State votes to strip KCMO schools of accreditation

KANSAS CITY, Mo. - The Missouri Board of Education voted unanimously Tuesday to strip the Kansas City Missouri School District of accreditation.

That means at the start of 2012, students attending Kansas City, Missouri schools will be attending classes in an unaccredited school district.

The Missouri Education Commissioner Chris Nicastro in Jefferson City recommended to revoke the district's accreditation effective January 1, 2012.

That delay will give the school board, lawmakers and educators time to discuss how to handle the domino effect of potential consequences.

According to State School Board Member Stan Archie, of the 18 schools reviewed Tuesday, the KCMO district was the only district to have its accreditation revoked. Archie said the state board could no longer overlook the district's repeated, failing test scores.

In a news release, Interim Superintendent R. Stephen Green said, "While we are disappointed with this decision, we understand the basis upon which it was made. Student achievement remains our top priority and we will couple with this, a focus on restoration and recovery of our accreditation status."

Starting January, the KCMO district will have two full school years, under current law, to earn its accreditation back before the state of Missouri takes control or decides to dissolve the district.

Commissioner Nicastro is expected to appoint a three-person advisory committee to help the district to come up with a plan to regain its accreditation by the end of the two-year statutory period.

On Wednesday, school will go on as normal, said a school board member, who wanted to remain unnamed.

The board member also said the status change will not take away the validity of a student's education or diploma or ability to qualify for college.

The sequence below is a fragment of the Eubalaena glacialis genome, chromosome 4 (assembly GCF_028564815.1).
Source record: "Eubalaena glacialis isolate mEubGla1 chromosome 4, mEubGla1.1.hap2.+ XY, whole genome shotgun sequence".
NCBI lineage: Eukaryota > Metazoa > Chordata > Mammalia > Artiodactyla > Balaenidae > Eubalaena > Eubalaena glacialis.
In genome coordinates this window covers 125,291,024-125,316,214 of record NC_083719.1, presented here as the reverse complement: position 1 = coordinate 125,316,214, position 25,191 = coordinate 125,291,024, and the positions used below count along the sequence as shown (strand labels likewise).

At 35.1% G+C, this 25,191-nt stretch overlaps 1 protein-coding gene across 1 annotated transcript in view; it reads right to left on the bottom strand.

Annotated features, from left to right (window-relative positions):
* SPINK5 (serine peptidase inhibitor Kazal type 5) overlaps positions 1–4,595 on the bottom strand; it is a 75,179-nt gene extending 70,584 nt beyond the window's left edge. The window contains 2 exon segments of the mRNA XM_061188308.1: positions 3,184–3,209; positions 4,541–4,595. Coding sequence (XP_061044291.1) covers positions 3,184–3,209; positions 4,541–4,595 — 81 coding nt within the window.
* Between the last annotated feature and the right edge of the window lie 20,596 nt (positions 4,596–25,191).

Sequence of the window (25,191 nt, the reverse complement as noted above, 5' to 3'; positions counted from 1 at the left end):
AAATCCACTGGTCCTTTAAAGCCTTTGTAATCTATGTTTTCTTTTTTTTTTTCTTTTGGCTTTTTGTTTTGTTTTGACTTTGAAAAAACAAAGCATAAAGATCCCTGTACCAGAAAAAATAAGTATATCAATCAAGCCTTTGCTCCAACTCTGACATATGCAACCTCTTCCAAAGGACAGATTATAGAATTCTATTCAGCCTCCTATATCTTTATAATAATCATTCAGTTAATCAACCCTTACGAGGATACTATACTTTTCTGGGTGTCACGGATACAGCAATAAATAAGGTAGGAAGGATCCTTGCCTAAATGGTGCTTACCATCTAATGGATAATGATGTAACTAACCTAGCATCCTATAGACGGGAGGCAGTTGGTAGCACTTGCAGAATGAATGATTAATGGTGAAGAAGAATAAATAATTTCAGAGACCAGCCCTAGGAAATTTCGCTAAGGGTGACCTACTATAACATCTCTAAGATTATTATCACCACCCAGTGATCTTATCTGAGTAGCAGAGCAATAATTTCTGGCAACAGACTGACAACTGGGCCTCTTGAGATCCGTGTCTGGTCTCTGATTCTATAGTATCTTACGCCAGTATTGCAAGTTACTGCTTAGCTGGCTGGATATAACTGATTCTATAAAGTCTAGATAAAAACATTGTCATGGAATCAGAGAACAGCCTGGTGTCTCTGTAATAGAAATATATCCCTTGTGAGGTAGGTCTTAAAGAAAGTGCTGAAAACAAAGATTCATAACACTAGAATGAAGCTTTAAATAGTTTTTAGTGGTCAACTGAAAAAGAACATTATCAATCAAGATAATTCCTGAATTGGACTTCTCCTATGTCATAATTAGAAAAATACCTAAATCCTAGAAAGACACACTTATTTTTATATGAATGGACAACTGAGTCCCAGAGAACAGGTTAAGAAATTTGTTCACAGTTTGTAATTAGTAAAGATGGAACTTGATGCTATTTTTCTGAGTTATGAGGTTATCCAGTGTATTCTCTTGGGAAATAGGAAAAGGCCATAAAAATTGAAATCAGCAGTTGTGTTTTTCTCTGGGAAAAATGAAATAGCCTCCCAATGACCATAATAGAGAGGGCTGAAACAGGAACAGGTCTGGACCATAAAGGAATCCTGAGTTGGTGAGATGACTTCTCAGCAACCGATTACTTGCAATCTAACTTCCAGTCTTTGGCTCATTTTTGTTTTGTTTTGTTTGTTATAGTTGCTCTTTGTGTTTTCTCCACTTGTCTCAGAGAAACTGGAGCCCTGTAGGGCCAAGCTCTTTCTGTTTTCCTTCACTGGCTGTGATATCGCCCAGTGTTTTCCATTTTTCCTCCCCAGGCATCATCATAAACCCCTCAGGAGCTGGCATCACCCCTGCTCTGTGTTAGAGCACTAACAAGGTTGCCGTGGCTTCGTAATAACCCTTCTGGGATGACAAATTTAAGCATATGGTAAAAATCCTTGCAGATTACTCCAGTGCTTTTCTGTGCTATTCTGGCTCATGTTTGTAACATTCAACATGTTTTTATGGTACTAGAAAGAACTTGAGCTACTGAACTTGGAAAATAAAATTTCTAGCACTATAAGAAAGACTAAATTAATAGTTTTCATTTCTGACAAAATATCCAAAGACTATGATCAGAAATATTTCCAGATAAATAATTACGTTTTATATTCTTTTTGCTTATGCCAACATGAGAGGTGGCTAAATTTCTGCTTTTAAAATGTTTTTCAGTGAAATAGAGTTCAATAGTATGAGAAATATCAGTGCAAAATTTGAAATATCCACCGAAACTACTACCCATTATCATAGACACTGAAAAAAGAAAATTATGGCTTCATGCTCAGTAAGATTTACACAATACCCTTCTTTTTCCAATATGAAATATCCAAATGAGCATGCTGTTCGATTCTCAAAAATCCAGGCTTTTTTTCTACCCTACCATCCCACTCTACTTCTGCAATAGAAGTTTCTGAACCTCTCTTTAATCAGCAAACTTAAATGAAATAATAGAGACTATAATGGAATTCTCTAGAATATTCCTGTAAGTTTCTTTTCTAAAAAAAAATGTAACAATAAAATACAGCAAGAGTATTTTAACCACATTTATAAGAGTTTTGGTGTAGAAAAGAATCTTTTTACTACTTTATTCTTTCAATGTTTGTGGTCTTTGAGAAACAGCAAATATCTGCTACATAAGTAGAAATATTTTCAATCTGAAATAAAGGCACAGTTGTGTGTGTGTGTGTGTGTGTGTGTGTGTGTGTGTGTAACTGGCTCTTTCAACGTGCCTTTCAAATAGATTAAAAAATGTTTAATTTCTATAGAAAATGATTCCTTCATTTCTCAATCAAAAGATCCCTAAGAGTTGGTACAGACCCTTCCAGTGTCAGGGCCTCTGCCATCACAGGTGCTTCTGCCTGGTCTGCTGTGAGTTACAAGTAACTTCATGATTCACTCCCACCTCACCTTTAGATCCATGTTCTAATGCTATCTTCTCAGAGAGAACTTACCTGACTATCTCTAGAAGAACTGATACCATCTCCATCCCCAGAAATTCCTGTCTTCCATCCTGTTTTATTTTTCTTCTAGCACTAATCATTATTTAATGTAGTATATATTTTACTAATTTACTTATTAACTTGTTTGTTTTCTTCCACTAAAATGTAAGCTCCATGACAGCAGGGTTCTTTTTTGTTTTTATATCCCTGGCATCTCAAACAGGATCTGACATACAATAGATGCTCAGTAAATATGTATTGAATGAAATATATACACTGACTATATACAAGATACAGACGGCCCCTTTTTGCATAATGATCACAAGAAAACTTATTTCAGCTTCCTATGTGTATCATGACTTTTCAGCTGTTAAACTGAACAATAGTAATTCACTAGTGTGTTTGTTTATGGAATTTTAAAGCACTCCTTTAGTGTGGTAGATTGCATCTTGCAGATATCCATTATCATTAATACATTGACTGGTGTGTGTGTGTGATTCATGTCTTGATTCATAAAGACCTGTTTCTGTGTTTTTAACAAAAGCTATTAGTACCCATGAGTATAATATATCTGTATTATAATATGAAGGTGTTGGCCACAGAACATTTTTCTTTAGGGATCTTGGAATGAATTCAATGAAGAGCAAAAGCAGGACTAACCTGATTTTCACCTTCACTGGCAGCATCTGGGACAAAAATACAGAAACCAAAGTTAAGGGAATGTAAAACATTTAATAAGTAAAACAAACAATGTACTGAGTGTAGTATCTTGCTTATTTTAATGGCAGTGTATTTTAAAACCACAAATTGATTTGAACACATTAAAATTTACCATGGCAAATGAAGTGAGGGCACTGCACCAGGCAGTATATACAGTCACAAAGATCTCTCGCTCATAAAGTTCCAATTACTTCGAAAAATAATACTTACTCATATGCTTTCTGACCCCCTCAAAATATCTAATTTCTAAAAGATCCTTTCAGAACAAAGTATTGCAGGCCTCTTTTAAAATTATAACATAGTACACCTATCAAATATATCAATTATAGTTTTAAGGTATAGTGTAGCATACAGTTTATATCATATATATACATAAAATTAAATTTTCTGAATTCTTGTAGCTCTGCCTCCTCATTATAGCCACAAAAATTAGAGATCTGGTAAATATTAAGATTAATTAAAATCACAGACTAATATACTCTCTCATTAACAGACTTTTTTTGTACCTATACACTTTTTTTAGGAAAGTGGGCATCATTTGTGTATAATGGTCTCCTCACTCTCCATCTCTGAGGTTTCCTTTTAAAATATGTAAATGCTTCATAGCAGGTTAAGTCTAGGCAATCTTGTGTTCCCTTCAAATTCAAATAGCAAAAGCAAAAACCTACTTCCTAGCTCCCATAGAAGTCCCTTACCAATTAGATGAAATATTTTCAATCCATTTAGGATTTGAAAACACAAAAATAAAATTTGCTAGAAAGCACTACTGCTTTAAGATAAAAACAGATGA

The board member said colleges focus more on ACT and SAT scores and a student's grade point average, not a district's accreditation.

Still, KCMO parent Dana Cutler said on Tuesday, "Kids who are graduating in May...what will they be facing? How does that affect their future and their possibilities, their hopes?"

What would change is a parent's ability to move a child out of the district.

State law allows families living in an unaccredited district to attend neighboring school districts in districts in neighboring counties. That could be devastating to the KCMO school district.

School board members have said in the past they worry a mass exodus of students could eventually mean the end of the district.

In January, when the district officially becomes unaccredited, parents will be able to transfer a child to any school district within Jackson County or go to Clay, Platte or Cass counties.

The financial burden would be on the KCMO school district.

Current law puts the burden of transportation costs on the unaccredited district and requires it to transfer tuition to the new district.

Neighboring school districts, trying to keep class sizes small, are worried how to handle a sudden influx of new students and additional costs.

KCMO schools would have to give up the approximately $8,800 per pupil it receives from the state to the receiving district.

However, districts say state funds per pupil do not fully cover the education of each student and that the costs to absorb new students would be much higher.

The loss of accreditation comes after performance reports revealed the school district met just three of 14 state standards.

The state looks at both academic and performance standards.

A district must meet six standards to be provisionally accredited.

Nine standards must be met to achieve full accreditation.

A school board member said KCMO schools has never achieved full accreditation since the state's inception of accreditation went into effect a decade ago.

The district will be holding two town hall meetings for concerned parents:

WEDNESDAY | 6:30 p.m. at the Paseo Academy at 4747 Flora
THURSDAY | 6:30 p.m. at the Manual Career Technical Center at 1215 E. Truman

A call-in question and answer center will also be open to take your questions over the phone starting Wednesday through Friday from 9 a.m. to 4 p.m.  Parents can call (816) 418-7266.

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